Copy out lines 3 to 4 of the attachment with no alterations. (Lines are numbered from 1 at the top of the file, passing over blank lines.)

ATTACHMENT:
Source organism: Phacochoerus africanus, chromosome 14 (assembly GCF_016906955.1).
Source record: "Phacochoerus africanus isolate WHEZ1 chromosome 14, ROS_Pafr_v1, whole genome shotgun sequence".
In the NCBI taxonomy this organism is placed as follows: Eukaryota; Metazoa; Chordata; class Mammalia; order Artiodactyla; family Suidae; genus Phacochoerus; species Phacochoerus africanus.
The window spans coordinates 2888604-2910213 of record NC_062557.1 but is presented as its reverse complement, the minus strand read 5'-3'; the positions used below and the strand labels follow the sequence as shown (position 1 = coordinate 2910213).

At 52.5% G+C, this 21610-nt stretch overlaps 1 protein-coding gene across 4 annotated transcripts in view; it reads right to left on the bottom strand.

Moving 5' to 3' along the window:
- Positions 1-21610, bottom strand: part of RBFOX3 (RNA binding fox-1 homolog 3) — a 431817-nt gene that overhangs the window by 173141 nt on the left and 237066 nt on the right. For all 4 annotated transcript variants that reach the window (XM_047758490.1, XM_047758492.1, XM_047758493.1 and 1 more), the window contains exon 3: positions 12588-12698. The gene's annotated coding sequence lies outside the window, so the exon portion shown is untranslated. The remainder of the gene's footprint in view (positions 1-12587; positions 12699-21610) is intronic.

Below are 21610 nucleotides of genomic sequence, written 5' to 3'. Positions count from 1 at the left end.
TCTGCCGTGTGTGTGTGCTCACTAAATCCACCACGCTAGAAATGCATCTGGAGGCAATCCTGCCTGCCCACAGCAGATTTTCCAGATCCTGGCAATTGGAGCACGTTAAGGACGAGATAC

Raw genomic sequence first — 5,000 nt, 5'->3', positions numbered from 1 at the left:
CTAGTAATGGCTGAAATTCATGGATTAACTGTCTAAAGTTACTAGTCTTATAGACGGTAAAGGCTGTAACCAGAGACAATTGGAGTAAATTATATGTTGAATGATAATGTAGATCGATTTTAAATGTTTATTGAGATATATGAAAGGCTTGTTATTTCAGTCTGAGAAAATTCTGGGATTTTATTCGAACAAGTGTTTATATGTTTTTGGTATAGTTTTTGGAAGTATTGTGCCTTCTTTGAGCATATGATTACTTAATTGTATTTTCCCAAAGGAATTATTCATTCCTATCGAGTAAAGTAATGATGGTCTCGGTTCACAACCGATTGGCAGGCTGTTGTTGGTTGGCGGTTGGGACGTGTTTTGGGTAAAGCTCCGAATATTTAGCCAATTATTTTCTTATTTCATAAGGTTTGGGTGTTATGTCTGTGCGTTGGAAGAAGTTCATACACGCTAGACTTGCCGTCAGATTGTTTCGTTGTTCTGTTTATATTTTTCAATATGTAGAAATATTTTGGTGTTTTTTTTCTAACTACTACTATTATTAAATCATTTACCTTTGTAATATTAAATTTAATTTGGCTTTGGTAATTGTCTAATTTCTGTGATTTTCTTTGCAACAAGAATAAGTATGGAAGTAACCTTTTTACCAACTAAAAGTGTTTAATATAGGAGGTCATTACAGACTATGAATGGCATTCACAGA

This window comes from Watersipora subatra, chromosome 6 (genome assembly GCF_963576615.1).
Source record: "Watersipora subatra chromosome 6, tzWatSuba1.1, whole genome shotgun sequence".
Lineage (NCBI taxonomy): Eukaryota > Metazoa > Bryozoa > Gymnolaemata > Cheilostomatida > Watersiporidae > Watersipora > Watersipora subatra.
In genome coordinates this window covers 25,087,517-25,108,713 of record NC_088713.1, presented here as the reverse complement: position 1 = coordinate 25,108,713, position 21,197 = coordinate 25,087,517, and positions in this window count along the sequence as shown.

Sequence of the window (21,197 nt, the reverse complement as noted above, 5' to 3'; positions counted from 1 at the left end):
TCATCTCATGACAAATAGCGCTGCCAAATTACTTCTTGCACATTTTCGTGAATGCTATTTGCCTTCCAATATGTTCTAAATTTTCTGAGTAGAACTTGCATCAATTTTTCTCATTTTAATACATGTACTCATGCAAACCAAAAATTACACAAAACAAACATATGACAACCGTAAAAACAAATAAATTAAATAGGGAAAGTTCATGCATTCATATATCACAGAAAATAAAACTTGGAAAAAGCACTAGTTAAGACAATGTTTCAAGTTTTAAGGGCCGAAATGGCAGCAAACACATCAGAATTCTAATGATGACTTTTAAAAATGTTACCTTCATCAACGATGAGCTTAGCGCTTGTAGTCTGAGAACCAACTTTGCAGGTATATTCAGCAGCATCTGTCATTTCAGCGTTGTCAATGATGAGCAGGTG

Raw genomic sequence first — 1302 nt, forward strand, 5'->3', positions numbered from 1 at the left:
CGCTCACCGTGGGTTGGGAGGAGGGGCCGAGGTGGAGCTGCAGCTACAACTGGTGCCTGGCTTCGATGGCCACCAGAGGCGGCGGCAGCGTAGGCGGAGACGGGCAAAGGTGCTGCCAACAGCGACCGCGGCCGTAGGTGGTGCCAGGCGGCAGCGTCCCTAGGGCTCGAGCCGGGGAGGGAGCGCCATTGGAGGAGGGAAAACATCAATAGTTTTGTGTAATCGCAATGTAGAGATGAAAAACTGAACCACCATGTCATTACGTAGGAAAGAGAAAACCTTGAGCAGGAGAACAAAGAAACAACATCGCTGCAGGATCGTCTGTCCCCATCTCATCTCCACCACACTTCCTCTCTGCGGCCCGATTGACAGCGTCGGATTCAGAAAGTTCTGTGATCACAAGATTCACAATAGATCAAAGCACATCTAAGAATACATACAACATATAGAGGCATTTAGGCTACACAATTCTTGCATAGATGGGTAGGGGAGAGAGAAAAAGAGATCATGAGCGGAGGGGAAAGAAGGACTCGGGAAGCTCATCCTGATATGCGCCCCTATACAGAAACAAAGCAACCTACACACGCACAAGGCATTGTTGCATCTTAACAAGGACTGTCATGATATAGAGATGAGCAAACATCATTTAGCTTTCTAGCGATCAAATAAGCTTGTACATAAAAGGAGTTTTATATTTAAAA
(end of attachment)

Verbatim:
In the NCBI taxonomy this organism is placed as follows: Eukaryota; Metazoa; Chordata; class Mammalia; order Artiodactyla; family Suidae; genus Phacochoerus; species Phacochoerus africanus.
The window spans coordinates 2888604-2910213 of record NC_062557.1 but is presented as its reverse complement, the minus strand read 5'-3'; the positions used below and the strand labels follow the sequence as shown (position 1 = coordinate 2910213).